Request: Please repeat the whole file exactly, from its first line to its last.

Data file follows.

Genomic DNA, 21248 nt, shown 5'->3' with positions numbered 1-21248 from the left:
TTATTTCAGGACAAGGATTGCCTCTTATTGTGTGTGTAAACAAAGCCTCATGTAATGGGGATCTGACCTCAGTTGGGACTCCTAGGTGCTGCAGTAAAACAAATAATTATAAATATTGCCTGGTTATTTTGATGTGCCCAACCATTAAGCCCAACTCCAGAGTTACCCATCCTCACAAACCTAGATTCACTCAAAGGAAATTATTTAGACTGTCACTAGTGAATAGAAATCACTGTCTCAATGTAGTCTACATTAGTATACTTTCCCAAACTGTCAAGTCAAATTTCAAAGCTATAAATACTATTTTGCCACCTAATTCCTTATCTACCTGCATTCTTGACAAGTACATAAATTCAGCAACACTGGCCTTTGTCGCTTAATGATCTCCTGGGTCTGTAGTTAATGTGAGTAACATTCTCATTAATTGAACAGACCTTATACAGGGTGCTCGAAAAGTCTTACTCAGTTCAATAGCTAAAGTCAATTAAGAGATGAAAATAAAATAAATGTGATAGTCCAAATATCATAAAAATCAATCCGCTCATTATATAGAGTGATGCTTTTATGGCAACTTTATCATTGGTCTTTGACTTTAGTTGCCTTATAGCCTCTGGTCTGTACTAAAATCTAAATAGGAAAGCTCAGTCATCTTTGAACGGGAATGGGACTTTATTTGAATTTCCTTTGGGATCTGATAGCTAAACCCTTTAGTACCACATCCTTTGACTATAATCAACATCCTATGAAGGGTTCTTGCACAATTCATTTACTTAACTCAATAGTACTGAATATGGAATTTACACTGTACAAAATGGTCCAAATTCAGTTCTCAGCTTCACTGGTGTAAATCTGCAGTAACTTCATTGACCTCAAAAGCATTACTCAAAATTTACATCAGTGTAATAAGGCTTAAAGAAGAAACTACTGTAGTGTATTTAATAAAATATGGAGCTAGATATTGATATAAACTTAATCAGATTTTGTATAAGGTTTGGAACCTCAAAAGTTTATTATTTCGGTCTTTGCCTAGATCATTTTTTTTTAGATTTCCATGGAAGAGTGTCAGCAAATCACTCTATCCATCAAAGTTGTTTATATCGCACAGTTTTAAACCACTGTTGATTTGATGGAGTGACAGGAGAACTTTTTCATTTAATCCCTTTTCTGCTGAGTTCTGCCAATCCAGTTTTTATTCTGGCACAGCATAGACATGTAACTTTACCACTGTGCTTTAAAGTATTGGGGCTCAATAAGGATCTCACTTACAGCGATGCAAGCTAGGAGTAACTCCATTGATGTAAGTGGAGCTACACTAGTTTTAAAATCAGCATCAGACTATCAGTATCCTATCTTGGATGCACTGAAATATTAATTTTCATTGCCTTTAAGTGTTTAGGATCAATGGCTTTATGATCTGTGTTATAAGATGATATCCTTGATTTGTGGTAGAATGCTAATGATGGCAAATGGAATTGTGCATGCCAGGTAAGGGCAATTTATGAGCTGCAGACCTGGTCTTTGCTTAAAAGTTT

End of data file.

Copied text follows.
Genomic DNA, 21248 nt, shown 5'->3' with positions numbered 1-21248 from the left:
TTATTTCAGGACAAGGATTGCCTCTTATTGTGTGTGTAAACAAAGCCTCATGTAATGGGGATCTGACCTCAGTTGGGACTCCTAGGTGCTGCAGTAAAACAAATAATTATAAATATTGCCTGGTTATTTTGATGTGCCCAACCATTAAGCCCAACTCCAGAGTTACCCATCCTCACAAACCTAGATTCACTCAAAGGAAATTATTTAGACTGTCACTAGTGAATAGAAATCACTGTCTCAATGTAGTCTACATTAGTATACTTTCCCAAACTGTCAAGTCAAATTTCAAAGCTATAAATACTATTTTGCCACCTAATTCCTTATCTACCTGCATTCTTGACAAGTACATAAATTCAGCAACACTGGCCTTTGTCGCTTAATGATCTCCTGGGTCTGTAGTTAATGTGAGTAACATTCTCATTAATTGAACAGACCTTATACAGGGTGCTCGAAAAGTCTTACTCAGTTCAATAGCTAAAGTCAATTAAGAGATGAAAATAAAATAAATGTGATAGTCCAAATATCATAAAAATCAATCCGCTCATTATATAGAGTGATGCTTTTATGGCAACTTTATCATTGGTCTTTGACTTTAGTTGCCTTATAGCCTCTGGTCTGTACTAAAATCTAAATAGGAAAGCTCAGTCATCTTTGAACGGGAATGGGACTTTATTTGAATTTCCTTTGGGATCTGATAGCTAAACCCTTTAGTACCACATCCTTTGACTATAATCAACATCCTATGAAGGGTTCTTGCACAATTCATTTACTTAACTCAATAGTACTGAATATGGAATTTACACTGTACAAAATGGTCCAAATTCAGTTCTCAGCTTCACTGGTGTAAATCTGCAGTAACTTCATTGACCTCAAAAGCATTACTCAAAATTTACATCAGTGTAATAAGGCTTAAAGAAGAAACTACTGTAGTGTATTTAATAAAATATGGAGCTAGATATTGATATAAACTTAATCAGATTTTGTATAAGGTTTGGAACCTCAAAAGTTTATTATTTCGGTCTTTGCCTAGATCATTTTTTTTTAGATTTCCATGGAAGAGTGTCAGCAAATCACTCTATCCATCAAAGTTGTTTATATCGCACAGTTTTAAACCACTGTTGATTTGATGGAGTGACAGGAGAACTTTTTCATTTAATCCCTTTTCTGCTGAGTTCTGCCAATCCAGTTTTTATTCTGGCACAGCATAGACATGTAACTTTACCACTGTGCTTTAAAGTATTGGGGCTCAATAAGGATCTCACTTACAGCGATGCAAGCTAGGAGTAACTCCATTGATGTAAGTGGAGCTACACTAGTTTTAAAATCAGCATCAGACTATCAGTATCCTATCTTGGATGCACTGAAATATTAATTTTCATTGCCTTTAAGTGTTTAGGATCAATGGCTTTATGATCTGTGTTATAAGATGATATCCTTGATTTGTGGTAGAATGCTAATGATGGCAAATGGAATTGTGCATGCCAGGTAAGGGCAATTTATGAGCTGCAGACCTGGTCTTTGCTTAAAAGTTT